Top five manufacturing quotes from the second quarter
Canadian Manufacturing lists its top five quotes from manufacturing industry leaders from the second quarter.
Research & Development
Manufacturing leaders were interviewed over the last few months regarding their pandemic recovery plans, thoughts on funding concerns, and the labour shortage problem, and provided valuable insight into solutions. We’ve listed the top five most memorable quotes from these interviews below.
In response to whether CNC Industries Ltd. held onto more working capital or if it made them more resistant to spending on new projects or large orders, Perry Gill, VP of Operations said this:
“The pandemic definitely made us more aware of how important it was to maintain our working capital. We had to cut unnecessary spending, we restructured our debt, and we were able to implement necessary measures to keep us safe. It’s important for manufacturers to recognize what’s ahead of them, before its direct ahead of them. Don’t deal with it when it arrives, but deal with it today.”
When queried about how Industry 4.0 was affecting the labour market, Dr. Christian Levesque, a researcher at HEC Montreal and the Future Skills Learning Centre provided key insight into the polarization of roles:
“Rather than more or even less jobs being created due to Industry 4.0, we’re seeing roles and jobs becoming polarized into extremes. We’re seeing a lot of roles in factories and facilities becoming either much more highly skilled and specialized, or much lower-skilled and less demanding. Firms are hiring more operators (instead of machinists) as a result, and competing with other industries for engineers, programmers and roles that are seen as more enriching by students.”
When speaking about the importance of advanced technologies and Industry 4.0 tools on the factory floor, Alexandre Leclerc, CEO and Co-Founder of Poka gave a strong statement:
“The more automation you bring, the more complexity you’re bringing. You have to have the tools to address that complexity, and plant workers want to see their talent and skills put to use towards that complexity. In our daily lives now, workers are on Instagram, on Twitter, taking advantage of complex social feeds and online capabilities, but we’re expecting them to come into work and use pens and pencils? And read manuals on paper? That’s a tough sell.”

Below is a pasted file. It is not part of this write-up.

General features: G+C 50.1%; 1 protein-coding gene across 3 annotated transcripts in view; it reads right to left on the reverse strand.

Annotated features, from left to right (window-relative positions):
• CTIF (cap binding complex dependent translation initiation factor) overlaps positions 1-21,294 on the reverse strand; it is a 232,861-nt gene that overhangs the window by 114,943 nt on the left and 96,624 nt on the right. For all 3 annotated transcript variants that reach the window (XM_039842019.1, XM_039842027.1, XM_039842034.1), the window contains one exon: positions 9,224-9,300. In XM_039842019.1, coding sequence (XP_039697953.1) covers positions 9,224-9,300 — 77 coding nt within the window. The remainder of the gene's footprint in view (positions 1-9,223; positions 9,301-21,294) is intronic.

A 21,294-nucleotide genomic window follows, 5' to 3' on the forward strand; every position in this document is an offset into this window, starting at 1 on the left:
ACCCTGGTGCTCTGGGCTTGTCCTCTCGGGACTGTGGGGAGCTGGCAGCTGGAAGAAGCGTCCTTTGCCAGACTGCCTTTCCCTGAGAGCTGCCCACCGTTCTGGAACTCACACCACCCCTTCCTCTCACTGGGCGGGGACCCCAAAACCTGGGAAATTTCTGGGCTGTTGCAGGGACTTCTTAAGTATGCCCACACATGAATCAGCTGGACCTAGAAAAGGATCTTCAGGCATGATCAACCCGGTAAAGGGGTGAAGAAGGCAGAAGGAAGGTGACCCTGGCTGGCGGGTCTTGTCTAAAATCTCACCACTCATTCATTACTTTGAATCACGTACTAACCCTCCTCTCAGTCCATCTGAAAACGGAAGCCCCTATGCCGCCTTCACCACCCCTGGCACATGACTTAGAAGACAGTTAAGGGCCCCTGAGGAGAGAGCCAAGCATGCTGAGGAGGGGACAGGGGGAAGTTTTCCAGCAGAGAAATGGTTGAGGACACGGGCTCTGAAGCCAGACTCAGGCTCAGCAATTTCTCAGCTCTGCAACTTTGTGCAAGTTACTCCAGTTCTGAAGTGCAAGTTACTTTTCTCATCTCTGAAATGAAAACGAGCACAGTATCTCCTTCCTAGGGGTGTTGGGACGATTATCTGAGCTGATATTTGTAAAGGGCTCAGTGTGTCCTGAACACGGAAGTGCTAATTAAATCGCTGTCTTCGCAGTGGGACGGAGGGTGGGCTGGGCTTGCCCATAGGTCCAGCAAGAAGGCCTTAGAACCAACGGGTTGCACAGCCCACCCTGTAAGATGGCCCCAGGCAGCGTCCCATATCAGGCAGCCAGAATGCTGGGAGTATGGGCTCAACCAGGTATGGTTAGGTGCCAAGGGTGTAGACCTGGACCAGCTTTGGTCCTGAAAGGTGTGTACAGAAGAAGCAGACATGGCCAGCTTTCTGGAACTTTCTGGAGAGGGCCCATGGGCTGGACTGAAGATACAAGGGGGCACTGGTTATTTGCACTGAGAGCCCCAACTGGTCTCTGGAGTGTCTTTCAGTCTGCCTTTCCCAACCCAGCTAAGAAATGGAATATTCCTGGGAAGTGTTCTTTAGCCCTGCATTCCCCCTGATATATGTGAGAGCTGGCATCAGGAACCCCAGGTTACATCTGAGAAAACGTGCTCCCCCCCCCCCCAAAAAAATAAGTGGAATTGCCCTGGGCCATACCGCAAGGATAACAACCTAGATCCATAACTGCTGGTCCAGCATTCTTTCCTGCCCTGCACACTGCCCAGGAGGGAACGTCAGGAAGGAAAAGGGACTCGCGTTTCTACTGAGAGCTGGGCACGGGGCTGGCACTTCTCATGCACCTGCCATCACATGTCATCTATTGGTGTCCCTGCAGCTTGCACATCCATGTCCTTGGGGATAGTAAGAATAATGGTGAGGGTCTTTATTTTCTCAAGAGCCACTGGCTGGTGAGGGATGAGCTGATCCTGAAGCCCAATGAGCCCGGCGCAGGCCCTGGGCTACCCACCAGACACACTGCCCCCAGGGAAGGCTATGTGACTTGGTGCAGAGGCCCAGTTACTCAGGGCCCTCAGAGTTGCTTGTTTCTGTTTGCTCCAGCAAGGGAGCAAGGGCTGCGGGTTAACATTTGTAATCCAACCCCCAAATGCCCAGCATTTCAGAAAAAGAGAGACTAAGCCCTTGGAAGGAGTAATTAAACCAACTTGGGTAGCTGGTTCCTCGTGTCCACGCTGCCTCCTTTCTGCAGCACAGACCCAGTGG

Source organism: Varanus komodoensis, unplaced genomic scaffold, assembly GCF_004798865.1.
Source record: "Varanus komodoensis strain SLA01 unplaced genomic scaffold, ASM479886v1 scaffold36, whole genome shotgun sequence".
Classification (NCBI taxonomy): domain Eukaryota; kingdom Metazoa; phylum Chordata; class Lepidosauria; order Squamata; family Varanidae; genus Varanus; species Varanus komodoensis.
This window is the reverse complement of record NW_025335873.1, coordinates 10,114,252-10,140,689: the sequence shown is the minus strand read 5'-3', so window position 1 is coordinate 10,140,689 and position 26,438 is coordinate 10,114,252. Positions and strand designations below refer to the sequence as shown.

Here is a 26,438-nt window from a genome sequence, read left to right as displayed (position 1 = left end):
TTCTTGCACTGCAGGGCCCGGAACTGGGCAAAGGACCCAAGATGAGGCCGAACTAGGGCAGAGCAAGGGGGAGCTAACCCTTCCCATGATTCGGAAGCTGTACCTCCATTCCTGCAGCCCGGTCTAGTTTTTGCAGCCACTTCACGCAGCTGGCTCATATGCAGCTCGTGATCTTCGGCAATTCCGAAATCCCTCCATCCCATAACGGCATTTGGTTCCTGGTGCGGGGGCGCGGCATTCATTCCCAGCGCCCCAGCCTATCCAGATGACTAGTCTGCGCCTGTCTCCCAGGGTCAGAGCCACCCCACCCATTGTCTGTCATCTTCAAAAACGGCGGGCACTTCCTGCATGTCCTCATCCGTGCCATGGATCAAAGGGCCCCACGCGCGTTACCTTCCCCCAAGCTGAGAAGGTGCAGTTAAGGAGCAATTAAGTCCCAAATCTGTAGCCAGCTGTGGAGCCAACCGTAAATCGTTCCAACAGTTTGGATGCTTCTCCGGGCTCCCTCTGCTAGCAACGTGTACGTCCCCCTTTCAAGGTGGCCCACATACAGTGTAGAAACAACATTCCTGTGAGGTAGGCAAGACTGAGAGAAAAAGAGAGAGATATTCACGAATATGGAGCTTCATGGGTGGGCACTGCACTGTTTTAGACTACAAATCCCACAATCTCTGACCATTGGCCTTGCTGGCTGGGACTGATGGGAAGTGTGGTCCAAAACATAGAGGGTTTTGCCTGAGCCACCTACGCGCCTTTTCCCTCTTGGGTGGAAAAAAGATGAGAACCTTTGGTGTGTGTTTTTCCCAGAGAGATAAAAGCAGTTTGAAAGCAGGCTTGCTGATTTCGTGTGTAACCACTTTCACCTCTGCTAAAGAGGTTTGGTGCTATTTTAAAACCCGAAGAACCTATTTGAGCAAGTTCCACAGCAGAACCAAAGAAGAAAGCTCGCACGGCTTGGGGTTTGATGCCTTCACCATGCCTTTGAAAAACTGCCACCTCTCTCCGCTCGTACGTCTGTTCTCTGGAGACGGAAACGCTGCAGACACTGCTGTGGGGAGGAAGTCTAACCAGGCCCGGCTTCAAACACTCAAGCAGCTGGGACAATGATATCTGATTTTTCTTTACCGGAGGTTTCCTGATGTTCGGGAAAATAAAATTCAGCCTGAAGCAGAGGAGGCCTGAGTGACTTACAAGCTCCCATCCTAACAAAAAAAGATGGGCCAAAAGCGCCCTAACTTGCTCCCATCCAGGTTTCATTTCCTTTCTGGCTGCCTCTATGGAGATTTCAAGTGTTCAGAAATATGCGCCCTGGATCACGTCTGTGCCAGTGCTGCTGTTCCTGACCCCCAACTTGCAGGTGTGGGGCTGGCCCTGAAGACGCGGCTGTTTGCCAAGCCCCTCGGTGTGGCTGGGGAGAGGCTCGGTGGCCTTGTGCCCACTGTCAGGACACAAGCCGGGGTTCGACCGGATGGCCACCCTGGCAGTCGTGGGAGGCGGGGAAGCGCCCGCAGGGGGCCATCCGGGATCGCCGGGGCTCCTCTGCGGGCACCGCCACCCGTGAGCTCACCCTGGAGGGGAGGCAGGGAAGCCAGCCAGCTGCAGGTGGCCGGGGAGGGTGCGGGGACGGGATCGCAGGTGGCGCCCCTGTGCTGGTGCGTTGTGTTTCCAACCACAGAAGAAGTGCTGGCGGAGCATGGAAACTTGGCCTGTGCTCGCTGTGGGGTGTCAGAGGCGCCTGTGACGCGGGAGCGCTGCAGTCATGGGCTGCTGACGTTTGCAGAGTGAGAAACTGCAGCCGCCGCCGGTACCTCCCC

Tony Perrotta, CEO of Greentec, an electronics recycling company, provided valuable tips for manufacturers to protect consumer data.
“1. There should be a mechanism built in by manufacturers that enables a factory reset, wiping all personal data before something is resold or scrapped. 2. The personal data collection should be clear and made transparent; consumers should be made aware of what information is being collected, and 3. Lobbying and regulation for privacy initiatives should also come from the industry; this would help consumers control the information that’s collected.”
Finally, in May at the 3D in Action conference, a number of panels were held to explore additive manufacturing across Canada, and one key panel provided advice for organizations looking to secure funding across all sectors in manufacturing. Amir Pahlevanpour, Business Development Manager at the Ontario Centre of Innovation had this to say:
“If you can show social benefits to your manufacturing business, things like job retention, job creation, then these things will help you stand out when you’re trying to secure funding. Not just your bottom line or your market reach, but having benefits for an entire industry and economy will definitely help you secure funding.”
Gillian Sheldon, Director of Investment Partnerships at NGen Canada, echoed this sentiment:
“Tell the story. Don’t just answer the questions in your business plan or proposal. Show us the full picture.”